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New York Times: Foreign Money Fuels Faltering Bid to Push Online Poker

Tuesday, April 19th, 2011

The Poker Players Alliance participated in “The Best Government Money Can Buy?”.    A look today at their lobbying efforts which have recently suffered a setback.

New York Times

Former Senator Alfonse M. D’Amato, Republican of New York, has been the public face of the effort, which has included charity poker tournaments featuring members of Congress, as well as hundreds of thousands of dollars in campaign contributions to a disparate assortment of lawmakers, including Representative Barney Frank, Democrat of Massachusetts, and Senator Harry Reid, Democrat of Nevada, the majority leader.

But late last week, the United States Justice Department delivered an unexpected thunderbolt to this huge lobbying campaign when it indicted top executives at PokerStars, Full Tilt Poker and Absolute Poker, accusing them of fraud and money laundering. In doing so the government has taken on a politically powerful industry that for a while seemed like it might transform gambling around the world.

As evidence of the industry’s shifting fortunes, major gambling operators like Wynn Resorts are already distancing themselves from the three Internet gambling companies, canceling planned business alliances. ESPN has removed poker-related content from its own Internet site.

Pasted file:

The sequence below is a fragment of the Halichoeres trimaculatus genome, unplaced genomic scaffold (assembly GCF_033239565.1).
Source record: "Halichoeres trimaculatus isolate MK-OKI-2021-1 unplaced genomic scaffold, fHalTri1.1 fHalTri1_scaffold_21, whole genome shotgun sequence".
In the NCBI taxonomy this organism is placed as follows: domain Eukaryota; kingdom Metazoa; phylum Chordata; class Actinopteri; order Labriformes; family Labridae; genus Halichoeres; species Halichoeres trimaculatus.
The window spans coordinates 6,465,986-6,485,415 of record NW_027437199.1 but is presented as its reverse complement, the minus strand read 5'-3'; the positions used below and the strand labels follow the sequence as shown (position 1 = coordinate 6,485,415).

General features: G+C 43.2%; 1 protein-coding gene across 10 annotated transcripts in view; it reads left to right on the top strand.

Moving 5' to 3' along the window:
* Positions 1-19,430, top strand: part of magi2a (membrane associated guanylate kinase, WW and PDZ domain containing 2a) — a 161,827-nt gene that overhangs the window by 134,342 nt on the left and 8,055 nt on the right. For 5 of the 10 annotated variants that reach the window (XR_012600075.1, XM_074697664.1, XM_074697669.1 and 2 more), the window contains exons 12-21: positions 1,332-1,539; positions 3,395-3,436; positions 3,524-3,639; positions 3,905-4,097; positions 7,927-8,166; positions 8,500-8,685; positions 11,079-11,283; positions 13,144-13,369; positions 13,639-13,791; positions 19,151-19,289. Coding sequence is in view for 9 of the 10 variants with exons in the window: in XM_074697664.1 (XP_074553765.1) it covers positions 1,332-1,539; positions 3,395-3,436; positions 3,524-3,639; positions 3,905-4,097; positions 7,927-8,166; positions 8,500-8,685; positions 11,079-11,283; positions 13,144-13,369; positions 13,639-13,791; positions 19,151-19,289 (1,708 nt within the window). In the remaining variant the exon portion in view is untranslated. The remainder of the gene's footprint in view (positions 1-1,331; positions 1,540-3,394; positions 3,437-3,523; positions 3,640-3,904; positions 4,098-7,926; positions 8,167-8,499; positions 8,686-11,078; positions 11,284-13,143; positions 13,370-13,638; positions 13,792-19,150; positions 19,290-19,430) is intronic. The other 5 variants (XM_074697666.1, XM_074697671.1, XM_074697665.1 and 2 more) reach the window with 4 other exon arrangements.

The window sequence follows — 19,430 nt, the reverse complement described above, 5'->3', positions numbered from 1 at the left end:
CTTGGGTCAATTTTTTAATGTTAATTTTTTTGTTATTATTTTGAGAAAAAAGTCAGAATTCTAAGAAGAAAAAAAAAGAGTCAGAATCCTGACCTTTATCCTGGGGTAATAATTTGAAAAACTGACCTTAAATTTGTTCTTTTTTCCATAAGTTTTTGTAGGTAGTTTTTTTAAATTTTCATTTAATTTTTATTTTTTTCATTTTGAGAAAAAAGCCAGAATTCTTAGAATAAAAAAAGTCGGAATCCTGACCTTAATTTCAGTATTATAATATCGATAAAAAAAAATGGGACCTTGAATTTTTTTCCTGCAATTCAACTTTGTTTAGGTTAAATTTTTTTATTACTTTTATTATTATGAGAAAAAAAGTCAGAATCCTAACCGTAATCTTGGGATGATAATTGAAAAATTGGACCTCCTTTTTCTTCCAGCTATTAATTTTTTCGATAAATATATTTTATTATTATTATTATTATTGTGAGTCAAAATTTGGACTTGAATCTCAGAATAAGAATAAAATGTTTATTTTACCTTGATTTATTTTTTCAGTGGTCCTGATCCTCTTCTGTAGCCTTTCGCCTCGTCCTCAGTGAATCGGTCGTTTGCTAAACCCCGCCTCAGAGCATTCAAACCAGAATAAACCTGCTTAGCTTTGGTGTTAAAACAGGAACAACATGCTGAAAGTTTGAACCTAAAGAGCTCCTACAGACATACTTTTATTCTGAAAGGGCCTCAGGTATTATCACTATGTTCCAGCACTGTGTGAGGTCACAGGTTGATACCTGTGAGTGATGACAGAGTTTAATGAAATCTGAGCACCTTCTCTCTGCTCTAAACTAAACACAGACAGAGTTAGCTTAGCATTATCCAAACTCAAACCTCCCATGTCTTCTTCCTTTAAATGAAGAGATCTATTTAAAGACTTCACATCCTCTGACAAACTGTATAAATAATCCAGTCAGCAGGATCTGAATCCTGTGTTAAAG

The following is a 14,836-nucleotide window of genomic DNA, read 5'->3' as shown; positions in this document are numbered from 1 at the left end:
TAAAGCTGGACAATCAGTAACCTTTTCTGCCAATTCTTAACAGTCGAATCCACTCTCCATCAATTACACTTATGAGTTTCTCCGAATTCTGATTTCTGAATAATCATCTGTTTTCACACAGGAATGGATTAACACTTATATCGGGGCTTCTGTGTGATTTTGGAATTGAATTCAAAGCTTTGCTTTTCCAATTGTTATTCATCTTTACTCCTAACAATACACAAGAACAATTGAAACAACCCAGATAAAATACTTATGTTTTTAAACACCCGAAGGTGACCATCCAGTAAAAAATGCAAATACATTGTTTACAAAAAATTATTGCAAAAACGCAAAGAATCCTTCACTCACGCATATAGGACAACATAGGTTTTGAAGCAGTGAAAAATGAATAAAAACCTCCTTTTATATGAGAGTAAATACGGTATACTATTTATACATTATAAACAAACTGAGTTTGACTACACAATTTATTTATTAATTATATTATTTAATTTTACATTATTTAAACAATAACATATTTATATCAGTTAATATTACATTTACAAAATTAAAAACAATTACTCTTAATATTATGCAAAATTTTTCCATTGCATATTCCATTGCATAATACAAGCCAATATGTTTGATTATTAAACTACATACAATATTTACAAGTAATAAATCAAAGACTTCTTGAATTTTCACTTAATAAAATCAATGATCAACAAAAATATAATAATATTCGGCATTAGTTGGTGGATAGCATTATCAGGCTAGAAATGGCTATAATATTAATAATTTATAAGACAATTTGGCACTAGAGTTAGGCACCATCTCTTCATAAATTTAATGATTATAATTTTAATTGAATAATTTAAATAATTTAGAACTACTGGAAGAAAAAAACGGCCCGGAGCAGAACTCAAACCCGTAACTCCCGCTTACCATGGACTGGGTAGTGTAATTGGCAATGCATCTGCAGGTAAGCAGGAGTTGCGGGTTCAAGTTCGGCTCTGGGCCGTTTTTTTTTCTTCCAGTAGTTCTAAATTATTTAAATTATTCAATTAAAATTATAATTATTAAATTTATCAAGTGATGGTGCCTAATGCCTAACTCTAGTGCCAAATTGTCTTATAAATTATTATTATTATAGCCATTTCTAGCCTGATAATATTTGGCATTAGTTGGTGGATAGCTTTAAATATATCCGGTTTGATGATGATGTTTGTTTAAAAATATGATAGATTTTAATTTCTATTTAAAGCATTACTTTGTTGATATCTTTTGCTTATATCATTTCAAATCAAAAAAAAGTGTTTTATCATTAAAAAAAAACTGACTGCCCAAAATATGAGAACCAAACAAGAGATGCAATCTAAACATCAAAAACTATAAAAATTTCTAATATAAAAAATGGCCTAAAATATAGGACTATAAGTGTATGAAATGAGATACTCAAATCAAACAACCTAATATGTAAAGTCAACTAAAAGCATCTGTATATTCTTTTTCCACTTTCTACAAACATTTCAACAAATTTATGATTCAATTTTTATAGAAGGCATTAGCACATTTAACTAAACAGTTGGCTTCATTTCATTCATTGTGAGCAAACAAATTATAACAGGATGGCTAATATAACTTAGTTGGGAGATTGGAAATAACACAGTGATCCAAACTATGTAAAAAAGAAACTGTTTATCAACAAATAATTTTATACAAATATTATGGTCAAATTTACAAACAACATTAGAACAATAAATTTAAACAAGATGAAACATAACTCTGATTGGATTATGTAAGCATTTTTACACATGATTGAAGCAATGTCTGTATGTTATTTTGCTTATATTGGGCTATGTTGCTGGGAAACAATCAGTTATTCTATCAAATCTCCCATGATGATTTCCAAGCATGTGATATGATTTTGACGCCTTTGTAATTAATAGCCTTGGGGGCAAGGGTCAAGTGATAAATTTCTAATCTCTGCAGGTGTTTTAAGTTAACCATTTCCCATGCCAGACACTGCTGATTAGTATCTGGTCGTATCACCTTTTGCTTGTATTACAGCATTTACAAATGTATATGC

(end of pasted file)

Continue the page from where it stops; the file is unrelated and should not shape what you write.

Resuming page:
This is exactly what the industry was trying to prevent when it set out to block enforcement of a law intended to ban Internet games or to get the law repealed. Interviews show that the companies named in the indictment, while foreign-based, have indirectly been paying more than half of the lobbying and operating bills for a nonprofit organization that is championing Internet gambling in the United States.

Mr. Frank, in an interview on Monday, said he had no plan to back down. “It is a bad law,” he said. “How is it possible that a United States attorney in New York does not have anything more to do than indict people for a full house? He should be indicting people for the empty houses we have around,” referring to the troubles in the mortgage industry.

Mr. Frank and Representative John Campbell, Republican of California, in March introduced yet another bill, backed by the Poker Players Alliance, a Washington-based nonprofit group. Its budget is subsidized by a Canadian trade association whose members include the companies that run Poker Stars and Full Tilt Poker.

As a senator, Mr. D’Amato played a regular poker game that featured lobbyists. On Friday, he said in a statement, “Online poker is not a crime and should not be treated as such.”

AP:Poker players hope for hot hand in lobbying week

Tuesday, July 21st, 2009

The Poker Player’s Alliance will be making the rounds in Washington DC this week.  They are featured in “The Best Government Money Can Buy?”, a non partisan documentary about lobbying and campaign fundraising.

Here’s the link:

John Pappas, Poker Players’ Alliance in the news

Wednesday, June 10th, 2009

John and the Poker Players’ Alliance are just one of the interesting lobbying groups interviewed in “The Best Government Money Can Buy?

Check out MSNBC’s story on the Alliance’s efforts to decriminalize internet gambling.